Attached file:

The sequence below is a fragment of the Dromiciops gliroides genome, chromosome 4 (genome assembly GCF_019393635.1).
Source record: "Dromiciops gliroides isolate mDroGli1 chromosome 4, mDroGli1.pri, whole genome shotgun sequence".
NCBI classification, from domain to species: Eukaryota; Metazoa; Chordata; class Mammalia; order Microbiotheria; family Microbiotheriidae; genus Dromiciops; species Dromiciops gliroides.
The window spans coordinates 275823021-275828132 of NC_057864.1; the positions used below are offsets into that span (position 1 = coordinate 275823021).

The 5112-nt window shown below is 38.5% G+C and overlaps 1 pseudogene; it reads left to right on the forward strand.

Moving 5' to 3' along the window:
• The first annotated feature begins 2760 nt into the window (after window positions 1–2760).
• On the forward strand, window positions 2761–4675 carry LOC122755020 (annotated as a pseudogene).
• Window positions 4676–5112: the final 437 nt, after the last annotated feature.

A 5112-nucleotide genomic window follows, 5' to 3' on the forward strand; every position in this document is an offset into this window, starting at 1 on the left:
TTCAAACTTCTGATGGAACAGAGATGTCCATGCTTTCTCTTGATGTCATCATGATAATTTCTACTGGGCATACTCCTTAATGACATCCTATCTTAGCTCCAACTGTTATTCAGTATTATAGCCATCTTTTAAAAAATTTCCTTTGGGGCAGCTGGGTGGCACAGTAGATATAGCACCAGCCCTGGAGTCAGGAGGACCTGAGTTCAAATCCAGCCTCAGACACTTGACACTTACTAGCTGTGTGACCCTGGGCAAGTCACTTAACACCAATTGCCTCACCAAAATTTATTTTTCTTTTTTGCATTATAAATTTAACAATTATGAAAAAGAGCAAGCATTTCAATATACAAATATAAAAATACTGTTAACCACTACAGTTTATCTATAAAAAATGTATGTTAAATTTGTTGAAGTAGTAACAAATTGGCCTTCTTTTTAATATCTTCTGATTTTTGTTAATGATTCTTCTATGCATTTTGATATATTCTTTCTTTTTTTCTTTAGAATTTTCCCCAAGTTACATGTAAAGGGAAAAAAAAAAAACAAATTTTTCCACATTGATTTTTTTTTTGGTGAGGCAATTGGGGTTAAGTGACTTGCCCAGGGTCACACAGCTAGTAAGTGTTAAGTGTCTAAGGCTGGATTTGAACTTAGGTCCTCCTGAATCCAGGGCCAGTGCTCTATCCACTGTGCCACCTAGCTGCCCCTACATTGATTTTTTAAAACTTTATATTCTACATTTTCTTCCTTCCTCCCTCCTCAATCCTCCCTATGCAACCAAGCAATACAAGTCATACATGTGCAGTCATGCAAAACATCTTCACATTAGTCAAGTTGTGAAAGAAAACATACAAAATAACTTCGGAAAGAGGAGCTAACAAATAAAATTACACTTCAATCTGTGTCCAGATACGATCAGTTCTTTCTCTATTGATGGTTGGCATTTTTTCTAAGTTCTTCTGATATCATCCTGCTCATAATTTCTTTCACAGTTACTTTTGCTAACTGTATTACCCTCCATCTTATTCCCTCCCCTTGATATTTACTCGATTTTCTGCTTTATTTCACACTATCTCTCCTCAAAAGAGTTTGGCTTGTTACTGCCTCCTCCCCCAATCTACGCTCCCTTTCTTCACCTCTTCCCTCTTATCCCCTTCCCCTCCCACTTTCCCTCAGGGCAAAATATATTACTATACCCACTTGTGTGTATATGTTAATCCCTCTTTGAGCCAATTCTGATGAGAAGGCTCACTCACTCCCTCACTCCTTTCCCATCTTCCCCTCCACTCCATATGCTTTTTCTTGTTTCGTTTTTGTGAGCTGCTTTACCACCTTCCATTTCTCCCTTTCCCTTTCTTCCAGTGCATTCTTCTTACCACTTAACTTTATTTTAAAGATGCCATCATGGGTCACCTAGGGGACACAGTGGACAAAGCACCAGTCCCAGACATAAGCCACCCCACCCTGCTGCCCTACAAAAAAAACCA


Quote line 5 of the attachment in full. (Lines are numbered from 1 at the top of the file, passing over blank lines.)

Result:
The 5112-nt window shown below is 38.5% G+C and overlaps 1 pseudogene; it reads left to right on the forward strand.